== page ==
I like to compare this to the hotel market. You have “independent” players versus the “international brands” or “houses of brands”. Your location(s) might compete with Spaces from IWG just as the boutique hotel around the corner competes with Sofitel from Accor. In terms of direct sales, the large players are hard to fight. They can leverage their brand and have built well connected corporate sales teams. Of course, you can beat them in leveraging your community and word of the month, but also in building your indirect sales partnerships with specialised brokers.
Your location(s) might compete with Spaces from IWG just as the boutique hotel around the corner competes with Sofitel from Accor.
Is there a difference between countries, from what you see?
Well, the more mature a market, the better the existing solutions available, the more experienced and better informed the market is. It’s no surprise markets like London, Paris and Amsterdam count several strong brokers and advisory teams in flex workspace.
It’s no surprise markets like London, Paris and Amsterdam count several strong brokers and advisory teams in flex workspace.
Brokers are paid on commission, usually, a percentage of the first paid rents, for instance. What can be their business model, tomorrow, if the commitment to a coworking space is no more than a month?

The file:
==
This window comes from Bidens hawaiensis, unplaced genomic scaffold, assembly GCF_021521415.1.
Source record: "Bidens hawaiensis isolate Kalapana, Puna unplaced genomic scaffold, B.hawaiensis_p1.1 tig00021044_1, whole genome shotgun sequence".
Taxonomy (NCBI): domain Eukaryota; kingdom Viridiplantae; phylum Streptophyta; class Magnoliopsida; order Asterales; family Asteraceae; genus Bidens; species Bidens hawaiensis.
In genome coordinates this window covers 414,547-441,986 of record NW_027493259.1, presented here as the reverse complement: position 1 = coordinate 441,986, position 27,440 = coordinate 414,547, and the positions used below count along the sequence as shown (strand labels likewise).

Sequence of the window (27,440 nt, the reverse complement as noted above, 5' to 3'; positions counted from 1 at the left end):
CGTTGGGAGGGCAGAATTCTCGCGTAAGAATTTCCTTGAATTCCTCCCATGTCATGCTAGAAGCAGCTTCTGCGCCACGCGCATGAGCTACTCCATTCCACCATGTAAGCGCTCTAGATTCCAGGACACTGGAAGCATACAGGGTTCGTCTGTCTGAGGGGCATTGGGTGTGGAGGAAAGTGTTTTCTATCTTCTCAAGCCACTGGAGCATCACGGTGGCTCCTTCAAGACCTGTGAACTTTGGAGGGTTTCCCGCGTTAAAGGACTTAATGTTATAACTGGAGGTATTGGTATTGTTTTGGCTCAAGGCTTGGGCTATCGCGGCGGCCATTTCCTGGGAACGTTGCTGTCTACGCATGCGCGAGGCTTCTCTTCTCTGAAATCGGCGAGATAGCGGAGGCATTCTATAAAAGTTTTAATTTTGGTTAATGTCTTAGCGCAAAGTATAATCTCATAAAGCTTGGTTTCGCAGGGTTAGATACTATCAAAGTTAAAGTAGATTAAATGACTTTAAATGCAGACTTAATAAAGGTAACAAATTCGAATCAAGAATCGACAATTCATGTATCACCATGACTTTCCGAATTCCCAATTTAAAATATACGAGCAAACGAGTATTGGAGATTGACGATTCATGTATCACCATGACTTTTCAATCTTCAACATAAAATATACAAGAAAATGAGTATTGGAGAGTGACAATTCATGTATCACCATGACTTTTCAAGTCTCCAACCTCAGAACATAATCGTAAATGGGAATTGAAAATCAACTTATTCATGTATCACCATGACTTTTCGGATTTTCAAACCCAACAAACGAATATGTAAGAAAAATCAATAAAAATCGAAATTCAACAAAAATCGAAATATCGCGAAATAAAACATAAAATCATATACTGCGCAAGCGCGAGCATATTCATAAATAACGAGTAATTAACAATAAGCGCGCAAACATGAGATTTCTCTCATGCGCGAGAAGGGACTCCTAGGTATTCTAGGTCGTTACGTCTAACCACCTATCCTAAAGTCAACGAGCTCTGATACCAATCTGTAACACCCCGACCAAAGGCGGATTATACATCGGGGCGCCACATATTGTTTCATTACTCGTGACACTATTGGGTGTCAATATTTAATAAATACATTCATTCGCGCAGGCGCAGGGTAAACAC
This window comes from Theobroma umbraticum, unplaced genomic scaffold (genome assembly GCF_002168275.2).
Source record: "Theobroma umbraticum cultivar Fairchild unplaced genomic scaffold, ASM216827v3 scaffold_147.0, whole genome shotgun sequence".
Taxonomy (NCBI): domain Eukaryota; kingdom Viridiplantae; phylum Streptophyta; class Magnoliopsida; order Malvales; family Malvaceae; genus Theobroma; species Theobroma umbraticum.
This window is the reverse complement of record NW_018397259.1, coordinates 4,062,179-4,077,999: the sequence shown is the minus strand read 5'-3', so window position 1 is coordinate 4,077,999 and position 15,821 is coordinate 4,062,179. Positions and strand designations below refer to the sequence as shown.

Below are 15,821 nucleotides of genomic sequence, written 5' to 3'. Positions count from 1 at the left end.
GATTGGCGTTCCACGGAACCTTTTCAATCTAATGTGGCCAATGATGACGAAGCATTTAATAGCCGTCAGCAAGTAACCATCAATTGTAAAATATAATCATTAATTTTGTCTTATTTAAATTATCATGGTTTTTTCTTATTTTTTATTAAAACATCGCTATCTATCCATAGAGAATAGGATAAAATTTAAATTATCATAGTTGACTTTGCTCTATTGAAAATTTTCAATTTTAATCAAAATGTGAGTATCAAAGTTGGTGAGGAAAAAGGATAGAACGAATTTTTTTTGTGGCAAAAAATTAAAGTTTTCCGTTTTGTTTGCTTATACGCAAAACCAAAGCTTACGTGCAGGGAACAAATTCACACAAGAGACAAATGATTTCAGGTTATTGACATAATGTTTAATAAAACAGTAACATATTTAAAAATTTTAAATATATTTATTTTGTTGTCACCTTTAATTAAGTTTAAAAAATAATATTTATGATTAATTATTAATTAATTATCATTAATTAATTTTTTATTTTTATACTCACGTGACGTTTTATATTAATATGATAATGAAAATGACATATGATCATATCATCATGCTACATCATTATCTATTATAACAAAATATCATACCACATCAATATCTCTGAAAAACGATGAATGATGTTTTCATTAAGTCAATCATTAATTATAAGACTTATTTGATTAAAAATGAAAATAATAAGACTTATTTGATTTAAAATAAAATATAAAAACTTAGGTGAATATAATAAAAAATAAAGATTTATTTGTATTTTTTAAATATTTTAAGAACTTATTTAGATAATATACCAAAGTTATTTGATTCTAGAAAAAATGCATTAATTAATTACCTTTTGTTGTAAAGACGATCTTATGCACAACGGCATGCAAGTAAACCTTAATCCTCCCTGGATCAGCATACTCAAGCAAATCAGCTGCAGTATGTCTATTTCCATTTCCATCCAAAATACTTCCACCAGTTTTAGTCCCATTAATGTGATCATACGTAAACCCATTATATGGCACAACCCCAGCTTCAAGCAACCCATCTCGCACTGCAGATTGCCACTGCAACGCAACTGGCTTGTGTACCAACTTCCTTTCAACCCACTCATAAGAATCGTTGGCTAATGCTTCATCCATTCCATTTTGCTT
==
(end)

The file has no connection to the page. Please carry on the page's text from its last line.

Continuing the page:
The flex workspace market has become competitive. If you’d ask me, I’d make sure the “carrot” for the broker is clear. Although the commitment could be restricted to a month, you expect the new customers to use the space for months even years. That’s the interest of building revenue models which allow managers to quickly calculate the Net Effective Rent corresponding such agreements in order to help them understand what cost of acquisition is affordable.
What about the role of online direct matchmaking platforms which are taking a bigger and bigger importance? They position themselves as kind of Booking.com of meeting rooms and office. Can’t they make real estate brokers an obsolete profession as well?
I’m happy you name Booking.com. When they started out 20 years ago, no one in the industry would have imagined they had the potential to become the dominant force in the market they today are. I’m convinced the office market won’t allow this to happen. Instead, expect a strong level of M&A going forward where some of the larger and more successful incumbents will be able to absorb the digitalisation, flex workspace, smart office trends and build future-proof propositions.
What can be the added value of those platforms in the future? Both for coworking spaces as for startups, freelancers and bigger companies?
The market is massive. Yes, startups, freelancers, large corps, …all of them will continue to take on the workspace. Winners will be those who can afford to specialise.
Do brokers nowadays really understand the full value coworking spaces provides to their members, aside of the square meterage and the location of the space (things such as hospitality, community, network, side services, image, conviviality, etc.)?
If I may, I’d not necessarily question the brokers, but rather the market as a whole. Are we willing to pay for the full value coworking spaces create? If the market is to grow 20% a year, there is a strong need for educating the market on those values you name.
Will it be a new job, you think?
Yes, developing, commercialising and managing flex workspace definitely requires specific knowledge and experience.